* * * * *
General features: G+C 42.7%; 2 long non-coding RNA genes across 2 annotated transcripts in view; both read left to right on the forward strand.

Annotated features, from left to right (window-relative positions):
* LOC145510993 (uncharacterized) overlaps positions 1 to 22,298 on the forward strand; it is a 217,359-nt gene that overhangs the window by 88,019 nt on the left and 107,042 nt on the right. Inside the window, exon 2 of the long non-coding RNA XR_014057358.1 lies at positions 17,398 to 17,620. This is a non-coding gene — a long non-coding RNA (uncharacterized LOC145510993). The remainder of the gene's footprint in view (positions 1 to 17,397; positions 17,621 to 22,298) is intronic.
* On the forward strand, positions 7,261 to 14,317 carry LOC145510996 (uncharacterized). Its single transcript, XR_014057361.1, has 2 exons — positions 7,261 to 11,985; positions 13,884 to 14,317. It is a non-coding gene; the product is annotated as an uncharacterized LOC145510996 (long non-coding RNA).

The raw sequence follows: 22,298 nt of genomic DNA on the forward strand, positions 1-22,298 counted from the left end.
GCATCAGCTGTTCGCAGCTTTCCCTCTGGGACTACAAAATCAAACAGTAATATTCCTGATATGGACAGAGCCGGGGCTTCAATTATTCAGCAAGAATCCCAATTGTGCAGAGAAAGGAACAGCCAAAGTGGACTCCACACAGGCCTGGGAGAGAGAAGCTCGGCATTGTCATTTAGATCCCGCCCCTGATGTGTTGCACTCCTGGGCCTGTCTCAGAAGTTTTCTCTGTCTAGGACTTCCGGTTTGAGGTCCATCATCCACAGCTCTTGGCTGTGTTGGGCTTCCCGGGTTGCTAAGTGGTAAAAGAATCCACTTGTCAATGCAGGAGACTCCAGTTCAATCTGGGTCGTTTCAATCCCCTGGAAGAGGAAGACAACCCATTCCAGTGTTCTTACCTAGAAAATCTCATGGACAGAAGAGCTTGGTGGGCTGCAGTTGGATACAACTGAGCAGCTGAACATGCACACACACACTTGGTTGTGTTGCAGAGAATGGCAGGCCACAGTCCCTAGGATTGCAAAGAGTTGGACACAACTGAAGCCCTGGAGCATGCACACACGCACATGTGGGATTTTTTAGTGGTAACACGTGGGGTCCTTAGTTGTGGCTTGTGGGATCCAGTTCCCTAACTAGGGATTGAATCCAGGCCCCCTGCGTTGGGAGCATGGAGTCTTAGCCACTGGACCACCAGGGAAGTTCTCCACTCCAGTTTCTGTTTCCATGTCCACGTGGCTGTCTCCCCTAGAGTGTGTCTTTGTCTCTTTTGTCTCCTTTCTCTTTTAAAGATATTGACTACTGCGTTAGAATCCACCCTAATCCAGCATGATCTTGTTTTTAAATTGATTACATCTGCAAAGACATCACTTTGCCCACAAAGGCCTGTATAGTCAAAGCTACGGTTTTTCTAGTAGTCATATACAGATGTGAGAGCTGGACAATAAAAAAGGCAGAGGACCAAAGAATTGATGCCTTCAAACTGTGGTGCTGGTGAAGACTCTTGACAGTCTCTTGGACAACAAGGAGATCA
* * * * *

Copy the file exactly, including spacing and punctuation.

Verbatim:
General features: G+C 42.7%; 2 long non-coding RNA genes across 2 annotated transcripts in view; both read left to right on the forward strand.

Annotated features, from left to right (window-relative positions):
* LOC145510993 (uncharacterized) overlaps positions 1 to 22,298 on the forward strand; it is a 217,359-nt gene that overhangs the window by 88,019 nt on the left and 107,042 nt on the right. Inside the window, exon 2 of the long non-coding RNA XR_014057358.1 lies at positions 17,398 to 17,620. This is a non-coding gene — a long non-coding RNA (uncharacterized LOC145510993). The remainder of the gene's footprint in view (positions 1 to 17,397; positions 17,621 to 22,298) is intronic.
* On the forward strand, positions 7,261 to 14,317 carry LOC145510996 (uncharacterized). Its single transcript, XR_014057361.1, has 2 exons — positions 7,261 to 11,985; positions 13,884 to 14,317. It is a non-coding gene; the product is annotated as an uncharacterized LOC145510996 (long non-coding RNA).

The raw sequence follows: 22,298 nt of genomic DNA on the forward strand, positions 1-22,298 counted from the left end.
GCATCAGCTGTTCGCAGCTTTCCCTCTGGGACTACAAAATCAAACAGTAATATTCCTGATATGGACAGAGCCGGGGCTTCAATTATTCAGCAAGAATCCCAATTGTGCAGAGAAAGGAACAGCCAAAGTGGACTCCACACAGGCCTGGGAGAGAGAAGCTCGGCATTGTCATTTAGATCCCGCCCCTGATGTGTTGCACTCCTGGGCCTGTCTCAGAAGTTTTCTCTGTCTAGGACTTCCGGTTTGAGGTCCATCATCCACAGCTCTTGGCTGTGTTGGGCTTCCCGGGTTGCTAAGTGGTAAAAGAATCCACTTGTCAATGCAGGAGACTCCAGTTCAATCTGGGTCGTTTCAATCCCCTGGAAGAGGAAGACAACCCATTCCAGTGTTCTTACCTAGAAAATCTCATGGACAGAAGAGCTTGGTGGGCTGCAGTTGGATACAACTGAGCAGCTGAACATGCACACACACACTTGGTTGTGTTGCAGAGAATGGCAGGCCACAGTCCCTAGGATTGCAAAGAGTTGGACACAACTGAAGCCCTGGAGCATGCACACACGCACATGTGGGATTTTTTAGTGGTAACACGTGGGGTCCTTAGTTGTGGCTTGTGGGATCCAGTTCCCTAACTAGGGATTGAATCCAGGCCCCCTGCGTTGGGAGCATGGAGTCTTAGCCACTGGACCACCAGGGAAGTTCTCCACTCCAGTTTCTGTTTCCATGTCCACGTGGCTGTCTCCCCTAGAGTGTGTCTTTGTCTCTTTTGTCTCCTTTCTCTTTTAAAGATATTGACTACTGCGTTAGAATCCACCCTAATCCAGCATGATCTTGTTTTTAAATTGATTACATCTGCAAAGACATCACTTTGCCCACAAAGGCCTGTATAGTCAAAGCTACGGTTTTTCTAGTAGTCATATACAGATGTGAGAGCTGGACAATAAAAAAGGCAGAGGACCAAAGAATTGATGCCTTCAAACTGTGGTGCTGGTGAAGACTCTTGACAGTCTCTTGGACAACAAGGAGATCA